It’s a new year and many are talking about what they’ll do differently during the next twelve months.
What they’ll improve. Who they hope to become. How they’ll change their lives for the positive.
And it’s great. I always applaud those who are ready to make positive changes. In fact, I need to make some of my own.
However, I also think there can be societal pressure to come-up with New Year’s resolutions that often fall dead by March.
Last week, I traveled to a town an hour north of my own to visit with precious friends who’ve known me inside and out for almost thirty years.
I parked my car, opened the door and pulled my coat from the front seat. As I was slipping it over my shoulders, the door began to close against me and in doing so, bumped my arm that was positioned just-so at the right time and place to lock the door.
As I tried to open the door to no avail, I could see my purse and phone sitting in the driver’s seat like a sixteen year old with a new driver’s license. If they had tongues, I’m certain they would have been sticking them out at my desperate face.
When such things like this occur, I use my phone to call AT&T road-side assistance. Flat tire? They’ll be there. Lock keys in the car? They’re on it.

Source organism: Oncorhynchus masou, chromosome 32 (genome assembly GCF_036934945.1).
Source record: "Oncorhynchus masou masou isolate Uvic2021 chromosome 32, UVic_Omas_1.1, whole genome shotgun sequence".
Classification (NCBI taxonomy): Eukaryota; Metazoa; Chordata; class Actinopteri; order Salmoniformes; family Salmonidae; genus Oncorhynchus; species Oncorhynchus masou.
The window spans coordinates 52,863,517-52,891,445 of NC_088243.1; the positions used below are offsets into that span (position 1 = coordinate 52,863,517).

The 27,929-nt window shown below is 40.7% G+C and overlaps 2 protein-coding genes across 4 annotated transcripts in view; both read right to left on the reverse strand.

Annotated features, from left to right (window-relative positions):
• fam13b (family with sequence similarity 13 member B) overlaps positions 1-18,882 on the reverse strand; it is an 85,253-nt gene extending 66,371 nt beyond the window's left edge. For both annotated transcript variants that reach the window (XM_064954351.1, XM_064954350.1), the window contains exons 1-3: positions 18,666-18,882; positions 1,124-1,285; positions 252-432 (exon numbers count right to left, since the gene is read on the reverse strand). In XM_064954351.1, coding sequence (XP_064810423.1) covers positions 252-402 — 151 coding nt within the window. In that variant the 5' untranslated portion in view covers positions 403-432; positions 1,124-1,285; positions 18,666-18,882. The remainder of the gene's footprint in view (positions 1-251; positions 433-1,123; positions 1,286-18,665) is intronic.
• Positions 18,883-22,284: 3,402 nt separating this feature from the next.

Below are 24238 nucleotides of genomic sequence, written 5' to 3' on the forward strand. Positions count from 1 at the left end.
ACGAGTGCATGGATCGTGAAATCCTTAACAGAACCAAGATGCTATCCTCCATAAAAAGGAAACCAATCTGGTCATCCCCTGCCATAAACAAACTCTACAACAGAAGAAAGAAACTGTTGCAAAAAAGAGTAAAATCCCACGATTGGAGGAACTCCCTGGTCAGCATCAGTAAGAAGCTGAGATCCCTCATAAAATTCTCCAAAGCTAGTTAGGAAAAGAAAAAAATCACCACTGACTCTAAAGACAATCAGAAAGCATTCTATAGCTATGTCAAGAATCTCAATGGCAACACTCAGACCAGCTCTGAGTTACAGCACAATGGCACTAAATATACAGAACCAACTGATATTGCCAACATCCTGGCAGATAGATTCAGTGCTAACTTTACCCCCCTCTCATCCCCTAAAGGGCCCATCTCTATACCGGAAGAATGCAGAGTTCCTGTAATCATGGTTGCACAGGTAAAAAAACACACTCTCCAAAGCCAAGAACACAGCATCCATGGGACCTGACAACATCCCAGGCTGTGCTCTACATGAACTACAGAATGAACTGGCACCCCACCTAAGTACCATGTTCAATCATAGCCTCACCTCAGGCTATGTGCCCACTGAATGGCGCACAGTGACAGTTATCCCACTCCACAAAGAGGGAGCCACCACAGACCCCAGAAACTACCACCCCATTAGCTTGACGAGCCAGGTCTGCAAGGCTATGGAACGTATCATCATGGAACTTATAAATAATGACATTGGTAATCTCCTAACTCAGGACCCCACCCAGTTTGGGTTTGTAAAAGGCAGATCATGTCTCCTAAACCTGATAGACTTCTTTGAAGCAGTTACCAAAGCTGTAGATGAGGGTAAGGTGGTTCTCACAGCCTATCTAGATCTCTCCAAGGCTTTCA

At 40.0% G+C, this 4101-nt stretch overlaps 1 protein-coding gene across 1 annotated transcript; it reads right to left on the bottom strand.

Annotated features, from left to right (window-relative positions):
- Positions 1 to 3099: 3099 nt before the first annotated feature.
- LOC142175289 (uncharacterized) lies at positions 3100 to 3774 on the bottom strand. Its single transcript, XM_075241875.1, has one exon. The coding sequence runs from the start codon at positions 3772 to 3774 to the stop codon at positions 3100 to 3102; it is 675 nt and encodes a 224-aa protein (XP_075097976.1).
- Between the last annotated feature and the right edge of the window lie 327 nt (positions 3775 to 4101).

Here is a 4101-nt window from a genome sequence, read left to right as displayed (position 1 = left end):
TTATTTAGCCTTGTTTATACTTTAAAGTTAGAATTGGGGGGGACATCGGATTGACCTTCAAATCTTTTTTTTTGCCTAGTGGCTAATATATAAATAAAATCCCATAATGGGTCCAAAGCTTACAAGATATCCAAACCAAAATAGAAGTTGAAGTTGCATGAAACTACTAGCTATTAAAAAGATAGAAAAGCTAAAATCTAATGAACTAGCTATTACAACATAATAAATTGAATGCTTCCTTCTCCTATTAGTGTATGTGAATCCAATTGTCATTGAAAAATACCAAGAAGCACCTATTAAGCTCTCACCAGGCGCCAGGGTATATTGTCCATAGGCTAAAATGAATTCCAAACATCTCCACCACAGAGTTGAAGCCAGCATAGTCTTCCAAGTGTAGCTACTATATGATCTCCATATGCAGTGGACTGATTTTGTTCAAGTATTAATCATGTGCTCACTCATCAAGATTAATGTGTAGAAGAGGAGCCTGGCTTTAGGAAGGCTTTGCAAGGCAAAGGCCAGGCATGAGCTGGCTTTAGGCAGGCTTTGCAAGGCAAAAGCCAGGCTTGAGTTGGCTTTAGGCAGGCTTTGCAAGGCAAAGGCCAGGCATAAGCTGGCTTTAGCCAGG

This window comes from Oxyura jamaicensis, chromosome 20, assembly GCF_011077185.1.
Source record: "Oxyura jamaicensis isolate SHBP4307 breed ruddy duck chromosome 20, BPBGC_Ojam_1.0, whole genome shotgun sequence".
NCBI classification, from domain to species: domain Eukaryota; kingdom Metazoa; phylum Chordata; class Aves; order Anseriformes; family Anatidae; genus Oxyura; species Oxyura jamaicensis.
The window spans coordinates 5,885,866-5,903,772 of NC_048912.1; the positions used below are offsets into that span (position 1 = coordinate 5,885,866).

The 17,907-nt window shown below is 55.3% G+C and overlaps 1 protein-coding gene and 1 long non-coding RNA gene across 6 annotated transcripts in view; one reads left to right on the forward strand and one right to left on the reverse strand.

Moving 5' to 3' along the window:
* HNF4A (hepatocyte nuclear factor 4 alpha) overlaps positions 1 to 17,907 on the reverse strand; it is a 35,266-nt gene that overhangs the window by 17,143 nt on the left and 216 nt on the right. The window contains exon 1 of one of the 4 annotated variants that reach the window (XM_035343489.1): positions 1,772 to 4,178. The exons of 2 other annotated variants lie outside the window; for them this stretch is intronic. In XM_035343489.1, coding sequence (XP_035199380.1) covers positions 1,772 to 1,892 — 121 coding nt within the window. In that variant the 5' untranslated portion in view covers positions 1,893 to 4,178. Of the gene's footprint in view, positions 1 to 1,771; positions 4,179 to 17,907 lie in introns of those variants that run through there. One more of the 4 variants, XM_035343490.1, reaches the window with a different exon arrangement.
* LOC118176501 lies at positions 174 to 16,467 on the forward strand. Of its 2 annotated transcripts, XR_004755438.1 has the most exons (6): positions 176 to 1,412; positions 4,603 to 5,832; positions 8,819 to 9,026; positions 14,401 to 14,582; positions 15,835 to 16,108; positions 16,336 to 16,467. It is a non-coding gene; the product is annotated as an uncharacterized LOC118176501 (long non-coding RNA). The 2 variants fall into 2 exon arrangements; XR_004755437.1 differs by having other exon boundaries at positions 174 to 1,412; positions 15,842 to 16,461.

But you have to call from your phone – a small problem when your phone is locked in the car you’re trying to unlock.
I called Jason from a land phone of a nearby business and he got to work on getting them to me but apparently, it was an ordeal and took much of his time.
So to show my appreciation, I got a speeding ticket on the way home.
I really just need to slow down. In all areas.
Which got me thinking . . . maybe, our resolutions don’t need to be so transformational and ground-breaking.
Maybe resolutions can be found in the subtle, small changes, too. After all, it’s the small stuff that adds up to the big anyway.
Instead of New Year’s resolutions, maybe we just need New Year’s solutions.
The solution to yelling is gentleness and self-control.
The solution to frustration is doing the mundane with great love.
The solution to feeling overwhelmed is to take one step at a time.
The solution for hate is kindness.
Graham Cooke calls it “moving in the opposite spirit.” I call it hope.
So if you, like me, are befuddled on what to focus upon for the new year, maybe we just focus on the solutions to negativity rather than the resolutions for transformation.
And in doing so, I’m guessing these small solutions would lead to the big resolutions that lead to transformation . . .
What about you? Is your year off to a good start?